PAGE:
A café at a popular Cumbrian attraction has started a pay it forward scheme to help out those in need of a meal.

The café at The Rum Story in Whitehaven, run by local man Jason Roper, will start the scheme next week after being given a starting boost of £100.

The idea of a pay it forward scheme has become popular around the world and involves someone voluntarily paying for the person in the order of the person in the queue behind them as well as their own, ideally starting a chain, ending up with someone receiving something free.

This scheme will be slightly different, however, and will see customers voluntarily rounding up the sum of their order to a higher value, the difference added to a fund.

It all started after an encounter with a homeless ex-serviceman that Mr Roper got involved with, as he explained: “About a month ago, there was a gentleman I had seen for about a week.

“He was asking people for money, and I had a craic with him and I said I don’t believe in giving money because it goes to the wrong places, but he could come into the café and have a cup of coffee and a breakfast for free.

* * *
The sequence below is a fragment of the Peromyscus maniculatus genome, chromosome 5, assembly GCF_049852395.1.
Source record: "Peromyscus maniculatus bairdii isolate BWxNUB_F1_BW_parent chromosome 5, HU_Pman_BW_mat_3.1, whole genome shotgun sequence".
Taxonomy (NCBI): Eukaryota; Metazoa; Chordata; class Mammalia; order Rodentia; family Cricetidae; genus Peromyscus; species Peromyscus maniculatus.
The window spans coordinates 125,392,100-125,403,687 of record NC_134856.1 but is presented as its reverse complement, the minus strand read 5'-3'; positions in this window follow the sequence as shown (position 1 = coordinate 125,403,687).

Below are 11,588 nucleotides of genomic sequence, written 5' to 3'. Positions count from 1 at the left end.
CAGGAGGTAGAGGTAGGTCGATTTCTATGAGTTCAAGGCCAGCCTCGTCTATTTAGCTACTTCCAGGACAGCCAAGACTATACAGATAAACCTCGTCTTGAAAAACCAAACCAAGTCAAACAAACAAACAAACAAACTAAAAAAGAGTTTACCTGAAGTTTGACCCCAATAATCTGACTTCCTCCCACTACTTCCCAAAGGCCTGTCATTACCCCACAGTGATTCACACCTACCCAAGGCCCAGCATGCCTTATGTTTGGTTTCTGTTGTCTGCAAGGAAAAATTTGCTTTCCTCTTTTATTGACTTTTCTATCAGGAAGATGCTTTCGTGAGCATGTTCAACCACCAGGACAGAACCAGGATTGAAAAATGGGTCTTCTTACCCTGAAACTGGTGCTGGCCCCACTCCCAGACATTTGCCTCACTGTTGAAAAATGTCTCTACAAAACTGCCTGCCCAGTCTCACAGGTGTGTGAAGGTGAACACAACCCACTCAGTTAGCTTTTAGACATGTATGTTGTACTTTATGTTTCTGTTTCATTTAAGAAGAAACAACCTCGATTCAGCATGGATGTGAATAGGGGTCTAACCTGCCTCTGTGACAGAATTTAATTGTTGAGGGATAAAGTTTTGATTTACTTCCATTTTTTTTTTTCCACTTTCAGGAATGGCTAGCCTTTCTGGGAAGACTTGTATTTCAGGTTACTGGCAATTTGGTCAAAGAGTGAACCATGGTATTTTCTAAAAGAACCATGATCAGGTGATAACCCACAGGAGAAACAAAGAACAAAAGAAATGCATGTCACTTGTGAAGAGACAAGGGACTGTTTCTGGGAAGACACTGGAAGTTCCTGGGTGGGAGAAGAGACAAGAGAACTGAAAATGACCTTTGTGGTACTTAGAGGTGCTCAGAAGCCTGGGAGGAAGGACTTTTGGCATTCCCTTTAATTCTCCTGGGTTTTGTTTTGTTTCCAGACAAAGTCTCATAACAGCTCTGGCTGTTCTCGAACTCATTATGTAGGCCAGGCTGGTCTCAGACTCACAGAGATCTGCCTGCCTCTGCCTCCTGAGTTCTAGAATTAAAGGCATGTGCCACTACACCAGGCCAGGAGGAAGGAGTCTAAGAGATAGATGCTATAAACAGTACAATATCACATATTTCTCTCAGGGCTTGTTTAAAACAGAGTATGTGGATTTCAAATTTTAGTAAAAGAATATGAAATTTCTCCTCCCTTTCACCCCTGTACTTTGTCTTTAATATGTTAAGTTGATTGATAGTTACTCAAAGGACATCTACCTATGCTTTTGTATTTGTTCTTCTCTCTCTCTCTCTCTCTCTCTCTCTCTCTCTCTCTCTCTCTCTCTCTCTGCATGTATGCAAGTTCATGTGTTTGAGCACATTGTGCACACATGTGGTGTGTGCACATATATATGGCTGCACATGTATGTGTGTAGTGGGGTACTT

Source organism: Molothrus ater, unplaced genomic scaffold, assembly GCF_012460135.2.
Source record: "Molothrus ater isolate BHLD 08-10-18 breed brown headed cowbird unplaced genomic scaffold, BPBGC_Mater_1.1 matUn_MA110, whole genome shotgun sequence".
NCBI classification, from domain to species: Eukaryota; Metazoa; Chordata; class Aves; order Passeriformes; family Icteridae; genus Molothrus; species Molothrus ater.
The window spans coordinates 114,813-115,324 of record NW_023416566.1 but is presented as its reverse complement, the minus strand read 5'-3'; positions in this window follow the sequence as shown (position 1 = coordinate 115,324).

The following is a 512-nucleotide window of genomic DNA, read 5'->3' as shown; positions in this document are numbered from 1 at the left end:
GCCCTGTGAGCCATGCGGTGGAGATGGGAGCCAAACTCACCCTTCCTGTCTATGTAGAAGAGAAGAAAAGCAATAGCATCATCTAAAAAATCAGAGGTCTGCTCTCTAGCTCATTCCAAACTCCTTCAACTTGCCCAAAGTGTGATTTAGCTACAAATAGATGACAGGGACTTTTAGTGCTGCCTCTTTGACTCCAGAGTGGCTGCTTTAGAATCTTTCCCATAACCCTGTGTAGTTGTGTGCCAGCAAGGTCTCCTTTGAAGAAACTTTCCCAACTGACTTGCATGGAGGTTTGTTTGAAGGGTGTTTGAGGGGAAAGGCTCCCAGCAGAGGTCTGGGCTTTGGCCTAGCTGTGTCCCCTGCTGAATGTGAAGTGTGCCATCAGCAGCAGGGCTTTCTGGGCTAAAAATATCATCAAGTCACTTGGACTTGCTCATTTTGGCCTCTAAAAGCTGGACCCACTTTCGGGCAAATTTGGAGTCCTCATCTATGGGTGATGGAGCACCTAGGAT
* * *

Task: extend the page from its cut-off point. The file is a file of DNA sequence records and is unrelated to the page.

“He told me he had served in Afghanistan and suffers with PTSD, and he was open and honest about being on drugs, and that was why he couldn’t hold down a job and lost his house.

“He isn’t from here, he goes around the UK and leaves when he’s moved on, he said, and I felt sad for him.”

He got £100 to start off with from a woman who choses to remain anonymous, he said, but who helps out promoting the business.

Mr Roper continued: “When people come up to pay, say if their bill is £8.99, we can round it up to £10, and when it comes up to what is enough for me to make something, like a soup and a sandwich which costs me £2.50 to make, that’ll come up on the board.

“It will say it’s been paid already so it can be claimed.”

He also mentioned that he works closely with other larger businesses I the area like Sellafield and West Lakes Science Park, and is in the process of emailing them to see if they would like to donate as well.

The £100 at the moment covers roughly 20 or so meals, but if other businesses get on board it could soar, he said, as he doesn’t want to rely on the general public.